Agencies should embrace private outsourcing of HR services: panel
- By Rob Thormeyer
- Mar 09, 2006
Federal agencies should get out of the human resources business and focus more exclusively and intensely on performing their core missions, according to some government and private-sector officials.
Speaking at the FOSE trade show in Washington, a panel of Bush administration and private-sector representatives said agencies could free up considerable amounts of time and money if they outsourced their HR services to either the private sector or another agency under the Lines of Business consolidation initiative.
'The government shouldn't really be in the HR/payroll business,' said Jeffrey Zack, director of enterprise solutions at Northrop Grumman Corp., which performs HR functions for the Homeland Security and Treasury departments, as well as an agency within the Defense Department.
Tim Young, associate administrator of E-government and IT at the Office of Management and Budget, said OMB is urging agencies to consider conducting competitions for the acquisition of IT services for HR and financial management services functions, and should consider both public- and private-sector providers to select the most cost-effective alternative.
Through its Lines of Business consolidation initiative, OMB is selecting public and private organizations to serve as centers of excellence and perform certain administrative tasks for other agencies. Young said OMB wants agencies to conduct fair and open competitions for these services so they can then focus attention on their core missions.
'We want improved focus on agency core missions,' Young said. Agencies should spend 'more time and resources on fulfilling' their own responsibilities.
While most federal agencies are familiar with the public centers of excellence under the LOB initiative, Young said they also should look outward to the private sector as well. While admitting that the public-private competitive framework 'is not the most popular model,' he said the government 'is not in a position to sustain unnecessary duplication of back office IT investments.'
OMB is employing a 'carrot and stick' approach as it encourages agencies to embrace the LOB initiative, according to Young. The carrot, he said, is that agencies will have more options, access to higher quality service, decreased overall cost and lower risk if they sign up with a public or private center of excellence.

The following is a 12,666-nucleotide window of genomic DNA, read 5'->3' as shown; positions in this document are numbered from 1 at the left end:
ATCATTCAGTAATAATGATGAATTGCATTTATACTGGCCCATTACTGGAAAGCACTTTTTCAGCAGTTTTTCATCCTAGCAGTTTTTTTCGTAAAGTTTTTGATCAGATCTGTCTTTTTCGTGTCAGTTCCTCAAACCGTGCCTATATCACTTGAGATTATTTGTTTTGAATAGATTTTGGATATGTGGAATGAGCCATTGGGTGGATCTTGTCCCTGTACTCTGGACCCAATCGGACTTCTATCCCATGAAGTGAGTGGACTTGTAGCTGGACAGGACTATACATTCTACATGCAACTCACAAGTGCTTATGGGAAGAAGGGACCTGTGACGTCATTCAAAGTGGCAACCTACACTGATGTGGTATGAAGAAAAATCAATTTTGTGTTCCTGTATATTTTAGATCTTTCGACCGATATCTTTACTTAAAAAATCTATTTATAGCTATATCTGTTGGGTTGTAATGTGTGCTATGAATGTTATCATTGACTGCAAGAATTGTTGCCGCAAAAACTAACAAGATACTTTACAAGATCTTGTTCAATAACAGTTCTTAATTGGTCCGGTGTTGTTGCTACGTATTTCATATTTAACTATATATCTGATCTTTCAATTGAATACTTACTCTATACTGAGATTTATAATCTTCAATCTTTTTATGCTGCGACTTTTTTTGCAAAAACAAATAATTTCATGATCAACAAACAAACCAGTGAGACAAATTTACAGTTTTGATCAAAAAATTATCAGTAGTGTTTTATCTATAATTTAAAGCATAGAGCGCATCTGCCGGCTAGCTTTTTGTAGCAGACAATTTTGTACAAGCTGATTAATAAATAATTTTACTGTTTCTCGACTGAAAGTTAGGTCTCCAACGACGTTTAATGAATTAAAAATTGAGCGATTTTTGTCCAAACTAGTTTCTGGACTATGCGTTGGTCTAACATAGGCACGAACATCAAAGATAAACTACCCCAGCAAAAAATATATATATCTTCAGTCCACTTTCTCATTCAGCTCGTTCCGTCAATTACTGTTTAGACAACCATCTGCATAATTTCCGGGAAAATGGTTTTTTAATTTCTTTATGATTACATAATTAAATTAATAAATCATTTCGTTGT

The stick, Young said, is OMB's budget authority. When agencies submit their budget requests and business cases, if certain programs 'are not aligned in a way that supports the LOBs,' OMB will have something to say about it. 'We want agencies to adopt this,' Young said.
Zack said it will take time for many agencies to get comfortable with outsourcing processes such as HR and financial management because they've been doing it for so long. Some of the newer agencies, such as DHS and its Transportation Security Administration, are quicker to embrace the concept because the agencies themselves were established on short notice, he said after his speech.
'Over time, agencies can get better service at a lower price' if they outsource, Zack said. 'I think it'll happen over time, but it'll take awhile.'
TSA, for example, signed a multiyear contract with Accenture LLP of Chicago in 2002 to operate a significant chunk of the new agency's HR services, including personnel actions, payroll processing, benefits and leave, said Lisa Johnson, executive director, processing systems at Accenture.
Johnson said TSA still performs human capital strategy and policy planning, work design and other functions, but the bulk of the day-to-day, routine HR tasks are now serviced by her company.
'What TSA has done is very much in the spirit of the Lines of Business initiative,' she said.